Audio Techniques for Documentary
How to Capture Good Location Sound
By David Appleby
As with all recording, good audio demands that you keep your subject’s volume as strong as possible (signal) while keeping any competing sounds (noise) to a minimum. What’s different about documentary production is that you will need to accomplish this in situations where you have little or no control over what you’re covering.
In narrative filmmaking, you may be working on a sound stage where noise is almost non-existent. Even on location, you can employ acoustic treatment to limit interference and unwanted reverb. The boom operator and mixer are able to watch the blocking of the actors during rehearsals, so they are able to choose the best position(s) for their microphone(s) as well as know who will be speaking and when.
When the camera and microphone are immersed in the real world in real time, it’s a very different animal and particular skills and equipment are needed to capture good “location sound.”
From the beginning of sound films in the late twenties, through the 1950s, almost all sound for documentaries was created in post-production. There were some experiments setting up sound gear on location but, for the most part, audio recording equipment was too cumbersome to work with in the field. Thus, in most documentaries from the 1930s through the 50s, music and narration were prominent.
Alan and Susan Raymond shooting An American Family in 1971. Photo: Courtesy of Alan and Susan Raymond
By 1960, filmmaker/engineers like Ricky Leacock, D.A. Pennebaker and others had created a “synch rig” that employed a portable reel-to-reel tape recorder that could be synchronized with a 16mm camera. (We refer to this as double system recording.) There was no cable connecting the recorder to the camera, allowing each to maneuver within the space as needed. The recorder could be carried over the shoulder and a “shotgun” microphone allowed for recording relatively clean audio from a distance. This two-person team was much nimbler than the larger crews of the past and they were able to create an intimacy with their subjects that opened up new possibilities for documentary material.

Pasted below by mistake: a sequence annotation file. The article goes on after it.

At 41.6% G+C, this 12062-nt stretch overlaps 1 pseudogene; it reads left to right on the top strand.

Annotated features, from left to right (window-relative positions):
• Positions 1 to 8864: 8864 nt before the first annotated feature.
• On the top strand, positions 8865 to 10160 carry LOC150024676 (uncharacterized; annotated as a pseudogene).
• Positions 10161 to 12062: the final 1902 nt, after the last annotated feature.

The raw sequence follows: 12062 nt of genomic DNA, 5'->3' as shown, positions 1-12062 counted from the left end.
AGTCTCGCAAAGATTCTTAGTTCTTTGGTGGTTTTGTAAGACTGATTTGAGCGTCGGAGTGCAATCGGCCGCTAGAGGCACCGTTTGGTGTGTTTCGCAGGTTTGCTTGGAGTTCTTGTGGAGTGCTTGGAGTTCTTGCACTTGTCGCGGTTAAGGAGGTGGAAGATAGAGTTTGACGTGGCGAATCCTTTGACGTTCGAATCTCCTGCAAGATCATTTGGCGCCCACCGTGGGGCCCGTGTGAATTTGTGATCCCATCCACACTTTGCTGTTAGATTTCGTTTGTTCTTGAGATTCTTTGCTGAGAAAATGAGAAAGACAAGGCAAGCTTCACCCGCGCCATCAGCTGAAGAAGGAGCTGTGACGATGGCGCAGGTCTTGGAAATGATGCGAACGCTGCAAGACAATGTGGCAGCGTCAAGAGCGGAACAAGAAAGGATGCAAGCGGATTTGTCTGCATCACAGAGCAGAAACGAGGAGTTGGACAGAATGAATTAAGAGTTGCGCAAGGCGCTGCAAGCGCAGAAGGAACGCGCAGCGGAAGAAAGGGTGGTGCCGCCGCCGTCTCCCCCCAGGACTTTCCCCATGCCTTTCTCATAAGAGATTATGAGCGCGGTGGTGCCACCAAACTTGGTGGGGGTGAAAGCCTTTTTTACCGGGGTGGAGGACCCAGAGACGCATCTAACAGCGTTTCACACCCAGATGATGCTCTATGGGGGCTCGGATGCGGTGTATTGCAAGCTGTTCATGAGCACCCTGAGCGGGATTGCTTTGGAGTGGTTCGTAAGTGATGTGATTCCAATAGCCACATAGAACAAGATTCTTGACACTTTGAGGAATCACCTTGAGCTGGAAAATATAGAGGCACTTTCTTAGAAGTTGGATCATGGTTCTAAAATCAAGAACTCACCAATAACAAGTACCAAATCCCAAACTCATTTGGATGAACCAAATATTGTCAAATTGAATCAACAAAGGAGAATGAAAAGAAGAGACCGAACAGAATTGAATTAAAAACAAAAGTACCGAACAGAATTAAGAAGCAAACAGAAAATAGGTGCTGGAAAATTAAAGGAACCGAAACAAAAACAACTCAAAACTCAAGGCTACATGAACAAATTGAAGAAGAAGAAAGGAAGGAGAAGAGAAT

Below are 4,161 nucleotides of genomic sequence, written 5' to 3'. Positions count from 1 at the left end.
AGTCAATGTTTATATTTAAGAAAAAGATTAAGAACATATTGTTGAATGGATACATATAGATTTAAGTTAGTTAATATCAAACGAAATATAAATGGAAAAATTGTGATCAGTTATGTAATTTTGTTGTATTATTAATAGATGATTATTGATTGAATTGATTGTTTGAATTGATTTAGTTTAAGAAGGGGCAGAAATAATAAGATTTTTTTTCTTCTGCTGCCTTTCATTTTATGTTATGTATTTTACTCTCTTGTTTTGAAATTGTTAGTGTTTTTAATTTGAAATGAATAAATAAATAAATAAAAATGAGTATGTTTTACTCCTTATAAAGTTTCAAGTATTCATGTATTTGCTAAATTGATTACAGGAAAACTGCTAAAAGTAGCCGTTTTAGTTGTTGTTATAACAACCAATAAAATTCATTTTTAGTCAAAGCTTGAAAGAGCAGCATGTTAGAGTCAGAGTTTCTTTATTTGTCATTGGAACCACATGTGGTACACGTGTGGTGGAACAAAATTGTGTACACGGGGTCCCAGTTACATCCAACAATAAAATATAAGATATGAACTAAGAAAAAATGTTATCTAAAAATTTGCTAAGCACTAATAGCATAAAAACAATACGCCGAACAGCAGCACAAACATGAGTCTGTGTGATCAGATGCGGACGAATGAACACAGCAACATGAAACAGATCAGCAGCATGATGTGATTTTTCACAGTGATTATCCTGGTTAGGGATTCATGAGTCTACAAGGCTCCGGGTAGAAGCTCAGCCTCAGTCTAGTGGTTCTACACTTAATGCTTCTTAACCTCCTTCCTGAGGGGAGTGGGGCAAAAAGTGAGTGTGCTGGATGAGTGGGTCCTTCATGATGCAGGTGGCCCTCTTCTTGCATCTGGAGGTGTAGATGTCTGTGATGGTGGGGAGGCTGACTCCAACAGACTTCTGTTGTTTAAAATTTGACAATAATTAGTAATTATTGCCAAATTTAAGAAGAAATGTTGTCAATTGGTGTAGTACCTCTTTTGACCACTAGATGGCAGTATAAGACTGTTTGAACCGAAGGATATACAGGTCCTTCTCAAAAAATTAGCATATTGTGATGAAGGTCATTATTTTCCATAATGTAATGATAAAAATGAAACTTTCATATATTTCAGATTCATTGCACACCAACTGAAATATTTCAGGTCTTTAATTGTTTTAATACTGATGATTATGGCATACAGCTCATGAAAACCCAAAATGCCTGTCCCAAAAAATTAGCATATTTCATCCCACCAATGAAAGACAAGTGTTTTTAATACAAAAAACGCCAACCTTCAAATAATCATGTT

Shotgun microphones have the advantage of being very “directional,” meaning that they pick up mostly from the front while nullifying sound from the sides. So, the sound person can isolate a conversation, for instance, from much of the noise around it even when recording from a distance. That’s good for keeping audio out of the shot but it’s a compromise. The camera is free to frame a wide shot or pan from one thing to another without worrying about getting the mic in the frame, but audio will always suffer when increasing the distance from the source, so there’s a balancing act going on. The subjects are free to move about as they please and that freedom can result in great film – something that may be worth a less than perfect soundtrack.
Photo: Courtesy of Emily Austin Akins
While it may be more distracting than a long shotgun from afar, a shorter shotgun on a boom (technically a fish pole) held above and within a few feet of the subject’s mouth is the choice of a mixer wanting the most natural sounding recording. Handling a boom for a long period of time and knowing where to stand, when to get close and when to back off requires experience, fitness and an intimate knowledge of what the camera is seeing at any given time. In addition to being aware of how the shot is being framed, the boom operator must be careful to avoid casting shadows on the subject or background.
Of course, you may be asking why not just put a small lavaliere mic and a transmitter on your subject, thus eliminating the need for other mics altogether? While this seems like a better option than having a mic either farther away or intruding into the scene, there are reasons many filmmakers avoid them.